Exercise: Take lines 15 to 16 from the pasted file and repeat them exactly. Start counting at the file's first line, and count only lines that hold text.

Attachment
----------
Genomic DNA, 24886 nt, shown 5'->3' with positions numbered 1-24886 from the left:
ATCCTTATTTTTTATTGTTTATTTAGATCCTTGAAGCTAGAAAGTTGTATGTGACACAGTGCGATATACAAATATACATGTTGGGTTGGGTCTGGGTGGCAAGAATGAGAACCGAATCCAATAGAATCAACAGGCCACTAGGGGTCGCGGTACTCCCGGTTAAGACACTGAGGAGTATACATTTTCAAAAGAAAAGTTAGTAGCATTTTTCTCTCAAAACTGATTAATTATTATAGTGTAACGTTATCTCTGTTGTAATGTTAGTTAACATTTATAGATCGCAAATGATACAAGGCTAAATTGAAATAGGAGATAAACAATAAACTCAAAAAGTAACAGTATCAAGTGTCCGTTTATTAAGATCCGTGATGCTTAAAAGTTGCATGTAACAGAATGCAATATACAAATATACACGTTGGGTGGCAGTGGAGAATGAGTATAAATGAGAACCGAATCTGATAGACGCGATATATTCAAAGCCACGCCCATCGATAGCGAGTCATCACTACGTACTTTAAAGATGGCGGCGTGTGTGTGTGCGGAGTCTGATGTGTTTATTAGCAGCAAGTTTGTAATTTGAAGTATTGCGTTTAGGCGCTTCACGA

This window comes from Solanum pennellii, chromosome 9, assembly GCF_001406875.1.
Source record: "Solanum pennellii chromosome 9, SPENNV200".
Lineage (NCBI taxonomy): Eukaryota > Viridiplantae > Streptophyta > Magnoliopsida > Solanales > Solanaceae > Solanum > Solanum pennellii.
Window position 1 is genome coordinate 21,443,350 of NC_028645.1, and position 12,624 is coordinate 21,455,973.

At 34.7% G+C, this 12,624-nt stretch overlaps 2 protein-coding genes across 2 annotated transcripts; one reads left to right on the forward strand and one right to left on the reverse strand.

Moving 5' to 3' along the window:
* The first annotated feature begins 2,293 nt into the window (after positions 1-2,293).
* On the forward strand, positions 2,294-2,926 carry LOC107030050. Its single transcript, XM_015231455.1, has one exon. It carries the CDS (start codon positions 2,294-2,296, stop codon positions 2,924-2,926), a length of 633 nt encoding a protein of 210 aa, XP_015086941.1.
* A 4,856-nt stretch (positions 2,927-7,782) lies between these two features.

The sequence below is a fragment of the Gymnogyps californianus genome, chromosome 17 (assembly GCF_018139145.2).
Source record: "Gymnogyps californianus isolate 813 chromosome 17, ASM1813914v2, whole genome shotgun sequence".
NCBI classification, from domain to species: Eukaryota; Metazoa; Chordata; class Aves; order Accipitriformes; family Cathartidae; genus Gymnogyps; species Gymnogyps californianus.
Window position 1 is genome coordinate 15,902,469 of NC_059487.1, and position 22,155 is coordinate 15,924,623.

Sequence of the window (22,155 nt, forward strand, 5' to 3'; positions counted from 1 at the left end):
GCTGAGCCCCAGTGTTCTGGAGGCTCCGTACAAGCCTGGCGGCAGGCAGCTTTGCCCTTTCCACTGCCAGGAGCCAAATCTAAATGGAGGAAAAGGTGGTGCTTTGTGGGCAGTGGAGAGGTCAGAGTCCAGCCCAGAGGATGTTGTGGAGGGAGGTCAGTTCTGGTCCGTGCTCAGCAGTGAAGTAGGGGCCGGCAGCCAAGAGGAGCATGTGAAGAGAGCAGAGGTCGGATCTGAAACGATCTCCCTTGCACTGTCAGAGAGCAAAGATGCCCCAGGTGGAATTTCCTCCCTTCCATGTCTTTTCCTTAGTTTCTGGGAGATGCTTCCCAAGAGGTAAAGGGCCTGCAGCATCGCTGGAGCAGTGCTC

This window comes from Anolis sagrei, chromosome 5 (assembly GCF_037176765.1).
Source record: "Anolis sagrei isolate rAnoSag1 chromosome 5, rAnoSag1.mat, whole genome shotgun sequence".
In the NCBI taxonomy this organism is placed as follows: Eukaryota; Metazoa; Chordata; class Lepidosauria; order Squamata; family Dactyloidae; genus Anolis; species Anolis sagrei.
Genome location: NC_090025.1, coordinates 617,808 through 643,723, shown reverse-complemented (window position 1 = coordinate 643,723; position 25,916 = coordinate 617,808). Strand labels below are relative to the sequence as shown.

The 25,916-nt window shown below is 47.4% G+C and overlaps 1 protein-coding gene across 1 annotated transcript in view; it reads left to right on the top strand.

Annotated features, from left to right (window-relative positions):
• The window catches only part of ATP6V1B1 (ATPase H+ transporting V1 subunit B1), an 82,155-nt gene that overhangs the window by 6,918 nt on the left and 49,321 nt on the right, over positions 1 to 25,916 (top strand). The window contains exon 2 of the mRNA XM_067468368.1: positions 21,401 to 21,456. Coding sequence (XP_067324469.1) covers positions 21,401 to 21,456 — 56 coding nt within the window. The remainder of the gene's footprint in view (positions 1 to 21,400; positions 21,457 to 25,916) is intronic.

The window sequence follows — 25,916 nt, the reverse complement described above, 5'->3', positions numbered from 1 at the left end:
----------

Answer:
Window position 1 is genome coordinate 15,902,469 of NC_059487.1, and position 22,155 is coordinate 15,924,623.

Sequence of the window (22,155 nt, forward strand, 5' to 3'; positions counted from 1 at the left end):